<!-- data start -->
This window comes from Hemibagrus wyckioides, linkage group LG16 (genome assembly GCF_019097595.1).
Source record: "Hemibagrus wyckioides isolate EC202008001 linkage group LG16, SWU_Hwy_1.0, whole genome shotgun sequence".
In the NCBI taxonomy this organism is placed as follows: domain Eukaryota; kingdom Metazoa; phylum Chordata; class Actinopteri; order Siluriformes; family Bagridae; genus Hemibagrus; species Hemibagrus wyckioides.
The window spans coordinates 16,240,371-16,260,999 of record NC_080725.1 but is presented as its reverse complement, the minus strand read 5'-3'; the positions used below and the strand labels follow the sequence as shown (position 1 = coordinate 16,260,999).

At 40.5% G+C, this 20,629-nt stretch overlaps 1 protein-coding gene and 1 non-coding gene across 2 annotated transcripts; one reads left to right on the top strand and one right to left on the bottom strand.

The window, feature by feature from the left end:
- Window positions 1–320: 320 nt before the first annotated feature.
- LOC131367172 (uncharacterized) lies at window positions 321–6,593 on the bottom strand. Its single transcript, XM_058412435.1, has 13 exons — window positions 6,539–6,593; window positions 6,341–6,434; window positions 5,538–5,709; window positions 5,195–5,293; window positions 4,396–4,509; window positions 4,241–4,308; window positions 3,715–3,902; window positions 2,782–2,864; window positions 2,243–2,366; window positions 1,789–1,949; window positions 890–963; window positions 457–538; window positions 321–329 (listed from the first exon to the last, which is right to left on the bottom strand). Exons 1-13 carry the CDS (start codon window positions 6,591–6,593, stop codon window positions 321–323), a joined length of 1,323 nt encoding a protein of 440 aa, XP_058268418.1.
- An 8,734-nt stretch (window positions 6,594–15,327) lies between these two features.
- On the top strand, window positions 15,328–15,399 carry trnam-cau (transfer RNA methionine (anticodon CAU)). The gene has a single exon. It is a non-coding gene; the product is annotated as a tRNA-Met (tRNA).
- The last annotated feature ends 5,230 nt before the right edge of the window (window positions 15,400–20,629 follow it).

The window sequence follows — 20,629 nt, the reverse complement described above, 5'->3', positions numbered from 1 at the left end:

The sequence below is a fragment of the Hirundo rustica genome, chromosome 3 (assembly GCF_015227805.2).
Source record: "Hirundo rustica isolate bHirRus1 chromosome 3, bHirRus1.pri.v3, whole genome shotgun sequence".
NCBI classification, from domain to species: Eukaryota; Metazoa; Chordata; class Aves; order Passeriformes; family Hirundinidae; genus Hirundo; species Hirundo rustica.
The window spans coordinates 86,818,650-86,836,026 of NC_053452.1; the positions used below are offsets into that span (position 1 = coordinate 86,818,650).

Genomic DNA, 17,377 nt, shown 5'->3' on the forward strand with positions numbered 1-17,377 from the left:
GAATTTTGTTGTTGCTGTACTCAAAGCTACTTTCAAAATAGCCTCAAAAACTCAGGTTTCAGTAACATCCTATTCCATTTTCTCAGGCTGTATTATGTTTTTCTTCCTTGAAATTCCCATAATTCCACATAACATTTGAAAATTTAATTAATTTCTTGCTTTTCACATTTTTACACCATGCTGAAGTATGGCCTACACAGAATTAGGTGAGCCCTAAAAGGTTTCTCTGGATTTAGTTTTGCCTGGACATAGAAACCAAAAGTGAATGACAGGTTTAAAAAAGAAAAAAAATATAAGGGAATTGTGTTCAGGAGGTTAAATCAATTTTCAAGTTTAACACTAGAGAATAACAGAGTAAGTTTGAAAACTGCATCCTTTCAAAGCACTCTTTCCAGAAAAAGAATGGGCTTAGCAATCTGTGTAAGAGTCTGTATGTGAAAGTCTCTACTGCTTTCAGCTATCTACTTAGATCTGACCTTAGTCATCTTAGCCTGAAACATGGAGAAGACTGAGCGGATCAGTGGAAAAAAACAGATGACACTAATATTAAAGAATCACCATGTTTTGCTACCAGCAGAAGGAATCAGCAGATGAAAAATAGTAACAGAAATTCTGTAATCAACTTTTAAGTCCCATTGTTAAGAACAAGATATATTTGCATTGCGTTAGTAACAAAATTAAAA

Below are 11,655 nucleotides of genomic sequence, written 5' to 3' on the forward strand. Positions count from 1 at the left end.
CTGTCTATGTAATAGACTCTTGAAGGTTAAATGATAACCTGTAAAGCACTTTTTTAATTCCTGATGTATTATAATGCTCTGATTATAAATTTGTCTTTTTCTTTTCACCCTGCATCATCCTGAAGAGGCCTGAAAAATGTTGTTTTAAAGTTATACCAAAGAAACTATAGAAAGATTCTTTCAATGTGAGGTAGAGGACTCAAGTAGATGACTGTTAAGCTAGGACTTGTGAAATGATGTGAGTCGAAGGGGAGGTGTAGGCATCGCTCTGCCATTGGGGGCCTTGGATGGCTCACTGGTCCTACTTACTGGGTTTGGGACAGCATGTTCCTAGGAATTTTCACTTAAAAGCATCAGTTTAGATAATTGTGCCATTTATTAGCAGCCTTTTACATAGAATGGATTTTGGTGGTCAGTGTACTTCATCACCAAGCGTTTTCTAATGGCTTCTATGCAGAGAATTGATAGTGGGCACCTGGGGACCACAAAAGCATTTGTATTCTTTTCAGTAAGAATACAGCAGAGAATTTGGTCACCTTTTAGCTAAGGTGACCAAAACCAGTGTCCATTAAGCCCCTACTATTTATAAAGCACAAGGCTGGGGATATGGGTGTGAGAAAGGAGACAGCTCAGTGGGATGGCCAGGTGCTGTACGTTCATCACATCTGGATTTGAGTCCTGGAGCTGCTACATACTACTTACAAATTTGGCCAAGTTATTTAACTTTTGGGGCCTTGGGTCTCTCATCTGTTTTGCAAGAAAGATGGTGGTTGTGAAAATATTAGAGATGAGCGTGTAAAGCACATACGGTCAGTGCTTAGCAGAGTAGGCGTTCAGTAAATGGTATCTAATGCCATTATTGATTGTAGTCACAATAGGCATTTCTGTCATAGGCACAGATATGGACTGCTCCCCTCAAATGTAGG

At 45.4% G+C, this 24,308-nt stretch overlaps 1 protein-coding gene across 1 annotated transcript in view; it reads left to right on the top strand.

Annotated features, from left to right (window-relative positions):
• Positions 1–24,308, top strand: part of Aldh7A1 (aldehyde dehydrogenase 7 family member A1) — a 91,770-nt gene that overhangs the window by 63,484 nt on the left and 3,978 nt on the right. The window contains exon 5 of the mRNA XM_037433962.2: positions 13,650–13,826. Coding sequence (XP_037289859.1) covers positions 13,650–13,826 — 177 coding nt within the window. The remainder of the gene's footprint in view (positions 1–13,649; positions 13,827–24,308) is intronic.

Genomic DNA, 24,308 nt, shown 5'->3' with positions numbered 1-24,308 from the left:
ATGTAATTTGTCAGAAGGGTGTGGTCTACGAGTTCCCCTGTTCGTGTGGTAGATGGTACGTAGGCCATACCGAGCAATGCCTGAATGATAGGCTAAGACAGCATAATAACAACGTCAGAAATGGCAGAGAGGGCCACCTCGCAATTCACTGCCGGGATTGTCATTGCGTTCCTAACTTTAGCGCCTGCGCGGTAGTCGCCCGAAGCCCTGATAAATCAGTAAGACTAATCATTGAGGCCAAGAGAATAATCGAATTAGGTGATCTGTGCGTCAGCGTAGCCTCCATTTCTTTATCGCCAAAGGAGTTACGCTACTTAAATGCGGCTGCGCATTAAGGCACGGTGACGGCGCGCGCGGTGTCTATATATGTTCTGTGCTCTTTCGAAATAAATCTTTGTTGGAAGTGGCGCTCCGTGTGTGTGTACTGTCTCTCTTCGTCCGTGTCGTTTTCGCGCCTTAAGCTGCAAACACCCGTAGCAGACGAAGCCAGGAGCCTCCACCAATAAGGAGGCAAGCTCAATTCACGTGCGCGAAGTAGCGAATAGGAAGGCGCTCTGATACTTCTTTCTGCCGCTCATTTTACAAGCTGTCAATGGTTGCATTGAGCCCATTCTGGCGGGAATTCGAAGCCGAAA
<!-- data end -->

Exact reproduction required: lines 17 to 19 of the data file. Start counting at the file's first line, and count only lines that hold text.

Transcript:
Genomic DNA, 17,377 nt, shown 5'->3' on the forward strand with positions numbered 1-17,377 from the left:
GAATTTTGTTGTTGCTGTACTCAAAGCTACTTTCAAAATAGCCTCAAAAACTCAGGTTTCAGTAACATCCTATTCCATTTTCTCAGGCTGTATTATGTTTTTCTTCCTTGAAATTCCCATAATTCCACATAACATTTGAAAATTTAATTAATTTCTTGCTTTTCACATTTTTACACCATGCTGAAGTATGGCCTACACAGAATTAGGTGAGCCCTAAAAGGTTTCTCTGGATTTAGTTTTGCCTGGACATAGAAACCAAAAGTGAATGACAGGTTTAAAAAAGAAAAAAAATATAAGGGAATTGTGTTCAGGAGGTTAAATCAATTTTCAAGTTTAACACTAGAGAATAACAGAGTAAGTTTGAAAACTGCATCCTTTCAAAGCACTCTTTCCAGAAAAAGAATGGGCTTAGCAATCTGTGTAAGAGTCTGTATGTGAAAGTCTCTACTGCTTTCAGCTATCTACTTAGATCTGACCTTAGTCATCTTAGCCTGAAACATGGAGAAGACTGAGCGGATCAGTGGAAAAAAACAGATGACACTAATATTAAAGAATCACCATGTTTTGCTACCAGCAGAAGGAATCAGCAGATGAAAAATAGTAACAGAAATTCTGTAATCAACTTTTAAGTCCCATTGTTAAGAACAAGATATATTTGCATTGCGTTAGTAACAAAATTAAAA

Below are 11,655 nucleotides of genomic sequence, written 5' to 3' on the forward strand. Positions count from 1 at the left end.